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 Posted: 04 Mar 2013, 09:52 am
 Modified: 19 Jun 2013, 06:30 am

Post #1
The purpose of this post is to show that the site's dice generator produces rolls that come very close to the calculated probabilities and to help players better understand the nature of randomness.
Randomness and Probability
We start off with a simple coin flip. Everyone knows that when a proper coin is properly flipped there is a 50% chance of it being heads and 50% chance of it being tails. Yet flip a coin ten times and see how often you get 5 heads and 5 tails. On average it's only about 25% of the time. This means that most of the time you don't get what you expect in the short term.
But if you flip a coin 1,000 times you should expect to get pretty close to 500 heads. But it won't be exactly 50%. You would have to flip the coin an infinite number of times to get the percentage to 50%.
This small program I wrote demonstrates this:
http://www.dominating12.com/forums/coin_flip.php
Open it up in a new tab and refresh it a couple times. You will see that the results vary greatly in each set of 10 flips but after 100,000 flips the percentage gets pretty close to 50%.
Our dice
The site uses php's built in mt_rand function for randomly choosing a number between 1 and 6. Many players have called in to question the results of our implementation stating that they think there is something wrong with the dice that causes them to get really bad rolls. So I wrote a program to generate thousands of rolls to see if the results are accurate.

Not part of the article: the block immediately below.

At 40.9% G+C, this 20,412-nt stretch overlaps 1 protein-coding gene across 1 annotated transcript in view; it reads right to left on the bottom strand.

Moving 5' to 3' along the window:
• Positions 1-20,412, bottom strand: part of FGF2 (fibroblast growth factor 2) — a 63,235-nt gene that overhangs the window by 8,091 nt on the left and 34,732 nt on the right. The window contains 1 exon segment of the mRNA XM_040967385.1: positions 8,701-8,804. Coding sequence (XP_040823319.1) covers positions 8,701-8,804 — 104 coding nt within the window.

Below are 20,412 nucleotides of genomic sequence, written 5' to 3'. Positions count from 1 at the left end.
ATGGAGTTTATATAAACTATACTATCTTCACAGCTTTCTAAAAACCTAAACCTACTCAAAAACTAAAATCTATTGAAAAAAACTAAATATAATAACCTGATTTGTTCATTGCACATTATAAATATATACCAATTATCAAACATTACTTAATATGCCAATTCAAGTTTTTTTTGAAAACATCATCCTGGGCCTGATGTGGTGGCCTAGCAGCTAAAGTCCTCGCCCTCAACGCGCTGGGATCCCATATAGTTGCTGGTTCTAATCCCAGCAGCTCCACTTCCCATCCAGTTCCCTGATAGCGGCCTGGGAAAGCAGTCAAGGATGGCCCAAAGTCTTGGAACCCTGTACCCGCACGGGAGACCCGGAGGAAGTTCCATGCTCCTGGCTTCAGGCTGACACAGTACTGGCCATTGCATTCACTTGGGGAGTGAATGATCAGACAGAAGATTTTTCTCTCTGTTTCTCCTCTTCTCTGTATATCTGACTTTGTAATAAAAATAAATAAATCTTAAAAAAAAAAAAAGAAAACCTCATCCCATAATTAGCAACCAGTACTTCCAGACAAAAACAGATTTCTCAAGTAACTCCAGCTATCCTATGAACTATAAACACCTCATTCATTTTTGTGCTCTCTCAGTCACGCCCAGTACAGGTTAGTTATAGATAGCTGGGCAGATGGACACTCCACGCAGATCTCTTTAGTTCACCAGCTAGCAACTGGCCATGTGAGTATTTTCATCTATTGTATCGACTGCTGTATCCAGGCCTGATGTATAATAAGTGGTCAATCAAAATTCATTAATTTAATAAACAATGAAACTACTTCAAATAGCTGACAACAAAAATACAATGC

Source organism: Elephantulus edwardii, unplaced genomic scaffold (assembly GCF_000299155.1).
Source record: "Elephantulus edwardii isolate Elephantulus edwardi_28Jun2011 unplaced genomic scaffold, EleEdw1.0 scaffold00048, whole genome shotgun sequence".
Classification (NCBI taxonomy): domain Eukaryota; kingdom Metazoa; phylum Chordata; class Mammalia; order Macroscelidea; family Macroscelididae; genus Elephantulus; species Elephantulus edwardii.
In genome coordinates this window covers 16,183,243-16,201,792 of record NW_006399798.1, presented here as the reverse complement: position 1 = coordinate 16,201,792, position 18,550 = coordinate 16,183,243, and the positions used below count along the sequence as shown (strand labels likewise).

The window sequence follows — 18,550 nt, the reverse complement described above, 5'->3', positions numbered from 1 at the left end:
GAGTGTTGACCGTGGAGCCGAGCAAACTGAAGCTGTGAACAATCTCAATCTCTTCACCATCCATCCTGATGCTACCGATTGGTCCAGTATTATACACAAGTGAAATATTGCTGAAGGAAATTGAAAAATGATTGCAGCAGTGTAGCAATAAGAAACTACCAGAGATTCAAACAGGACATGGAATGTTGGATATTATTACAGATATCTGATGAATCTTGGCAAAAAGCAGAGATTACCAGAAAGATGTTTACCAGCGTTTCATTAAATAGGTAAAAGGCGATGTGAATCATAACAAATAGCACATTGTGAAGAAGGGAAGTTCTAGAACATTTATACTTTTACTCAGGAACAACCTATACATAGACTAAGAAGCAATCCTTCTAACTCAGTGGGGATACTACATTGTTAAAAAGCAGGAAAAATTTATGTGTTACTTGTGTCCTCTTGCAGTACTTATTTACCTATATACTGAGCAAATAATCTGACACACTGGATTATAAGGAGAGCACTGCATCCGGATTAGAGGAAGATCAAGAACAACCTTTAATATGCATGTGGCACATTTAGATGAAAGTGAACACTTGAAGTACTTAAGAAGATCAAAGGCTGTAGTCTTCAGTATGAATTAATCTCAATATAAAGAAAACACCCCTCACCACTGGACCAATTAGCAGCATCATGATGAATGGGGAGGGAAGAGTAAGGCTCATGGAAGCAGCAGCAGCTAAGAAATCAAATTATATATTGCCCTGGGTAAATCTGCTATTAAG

According to Wikipedia and other sources, when attacking with 3 dice vs. 2 dice the defender is supposed to lose two armies 37.17% of the time. The attacker is supposed to lose two armies 29.26% of the time and each loses one army 33.58% of the time. The attacker should win 53.96% of the rolls.
My program will show its results followed by the above calculated probabilities in parentheses. You will see that with only a few rolls there is a lot of variability. You may think that this degree of variability is a mistake but it is in fact the very nature of randomness. You will notice the other half of the nature of randomness by looking at the results after 100,000 rolls; the program never fails to get close to the desired results. Keep in mind that it would take an infinite amount of rolls to guarantee that the program hits the percentages exactly.
http://www.dominating12.com/forums/dice.php
Conclusion
Why do players keep complaining about the dice when they are very accurate? The problem is that what they expect and what they get are two different things. They expect to win 54% of the rolls in every battle. But that is not how randomness works. Some of the time players get really good dice and some of the time they get very bad dice.